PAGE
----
Have you checked your policies and practices to ensure they don’t discriminate in these three areas?

Simangele Mzizi, Fsp Business, 29 Aug. 2014

Tags: discrimination, ee act, employment equity act, policies and practices, unfair discrimination

It’s fair to say, no company sits down and plans that they’ll discriminate against employees.

But, one area that’s more prone to discrimination is your policies and practices.

That’s why it’s vital that you regularly check your policies and practices to ensure you don’t discriminate in the following three areas. This will help ensure you comply with the Employment Equity Act (EEA), which is against unfair discrimination in the workplace.

The policies and practices you must check to ensure you’re not discriminating include:

  • Recruitment procedures, advertising and selection criteria;
  • Appointments, including the appointment process;
  • Job classification and grading;
  • Remuneration, employment benefits and terms and conditions of employment;
  • Job assignments; and
  • Working environment and facilities.
You’ll find the full list of the policies and practices you must check in the Labour Law for Managers Loose Leaf Service.

Here’s what to look for in each area.

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There are 26 changes to Employment Equity Act you must comply with in 2014...

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Discover how to check if you’re complying with all of them to avoid crippling DoL fines.


Check all your policies and practices to ensure you don’t discriminate in these three areas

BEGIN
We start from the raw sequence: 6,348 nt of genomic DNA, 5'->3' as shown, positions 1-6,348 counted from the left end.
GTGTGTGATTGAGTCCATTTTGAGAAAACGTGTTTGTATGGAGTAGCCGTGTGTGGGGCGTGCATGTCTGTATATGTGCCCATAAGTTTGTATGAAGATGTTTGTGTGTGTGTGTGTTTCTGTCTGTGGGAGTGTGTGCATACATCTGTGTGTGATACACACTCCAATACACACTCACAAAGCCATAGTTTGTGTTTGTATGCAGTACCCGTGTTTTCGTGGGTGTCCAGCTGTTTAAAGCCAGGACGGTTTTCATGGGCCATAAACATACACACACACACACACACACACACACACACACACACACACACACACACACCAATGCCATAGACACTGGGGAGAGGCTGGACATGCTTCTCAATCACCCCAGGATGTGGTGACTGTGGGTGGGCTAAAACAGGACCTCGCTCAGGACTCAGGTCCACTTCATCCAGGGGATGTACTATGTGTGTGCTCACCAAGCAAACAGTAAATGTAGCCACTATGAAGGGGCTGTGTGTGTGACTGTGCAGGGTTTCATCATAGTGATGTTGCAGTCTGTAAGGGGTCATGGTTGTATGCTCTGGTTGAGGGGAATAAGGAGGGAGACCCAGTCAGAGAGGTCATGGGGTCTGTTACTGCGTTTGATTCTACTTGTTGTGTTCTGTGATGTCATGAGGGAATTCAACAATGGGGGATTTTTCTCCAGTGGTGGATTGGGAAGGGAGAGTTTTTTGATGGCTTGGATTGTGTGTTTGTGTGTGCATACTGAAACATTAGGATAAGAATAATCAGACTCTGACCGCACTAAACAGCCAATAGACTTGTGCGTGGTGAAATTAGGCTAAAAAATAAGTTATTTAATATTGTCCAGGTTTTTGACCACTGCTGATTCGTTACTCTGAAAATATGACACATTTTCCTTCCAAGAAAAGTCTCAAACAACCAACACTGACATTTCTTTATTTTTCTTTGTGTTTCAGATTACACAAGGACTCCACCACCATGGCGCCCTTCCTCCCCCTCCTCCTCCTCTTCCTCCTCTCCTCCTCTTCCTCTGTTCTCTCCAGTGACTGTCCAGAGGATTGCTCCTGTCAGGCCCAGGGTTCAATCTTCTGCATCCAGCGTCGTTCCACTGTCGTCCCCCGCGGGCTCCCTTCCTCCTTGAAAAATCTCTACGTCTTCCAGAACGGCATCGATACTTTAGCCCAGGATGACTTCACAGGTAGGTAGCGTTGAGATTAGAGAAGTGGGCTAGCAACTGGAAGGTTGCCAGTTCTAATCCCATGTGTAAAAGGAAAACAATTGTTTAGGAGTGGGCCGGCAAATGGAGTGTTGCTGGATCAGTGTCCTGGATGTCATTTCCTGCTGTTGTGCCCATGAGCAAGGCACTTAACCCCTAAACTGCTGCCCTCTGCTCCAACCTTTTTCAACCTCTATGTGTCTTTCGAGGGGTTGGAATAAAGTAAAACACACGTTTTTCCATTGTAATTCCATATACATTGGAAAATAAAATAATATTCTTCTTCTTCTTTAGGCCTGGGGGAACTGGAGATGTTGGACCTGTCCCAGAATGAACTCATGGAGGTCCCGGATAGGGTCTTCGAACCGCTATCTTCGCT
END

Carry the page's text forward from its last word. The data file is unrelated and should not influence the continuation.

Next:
#1: Age

You can’t reject applicants purely because of their age and you can’t stipulate age requirements when advertising vacant posts unless the age of the applicant is an inherent requirement of the job.

What about retirement age?

It’s not unfair discrimination to terminate an employee’s services because he’s reached the agreed retirement age. Just make sure you include your company’s retirement age in all your policies and contracts.

#2: Culture

It may be in an employee’s culture to wear bodily adornments, like, armbands and/or headbands. You can’t discriminate against such an employee for wearing these adornments to work.

#3: Sexual orientation

You can’t discriminate against a person for being a lesbian female, homosexual male or heterosexual male or female. In addition, you can’t discriminate against people who have undergone surgery to change their gender.

There you have it. Checking your policies and practices will help ensure you don’t discriminate in these three areas.

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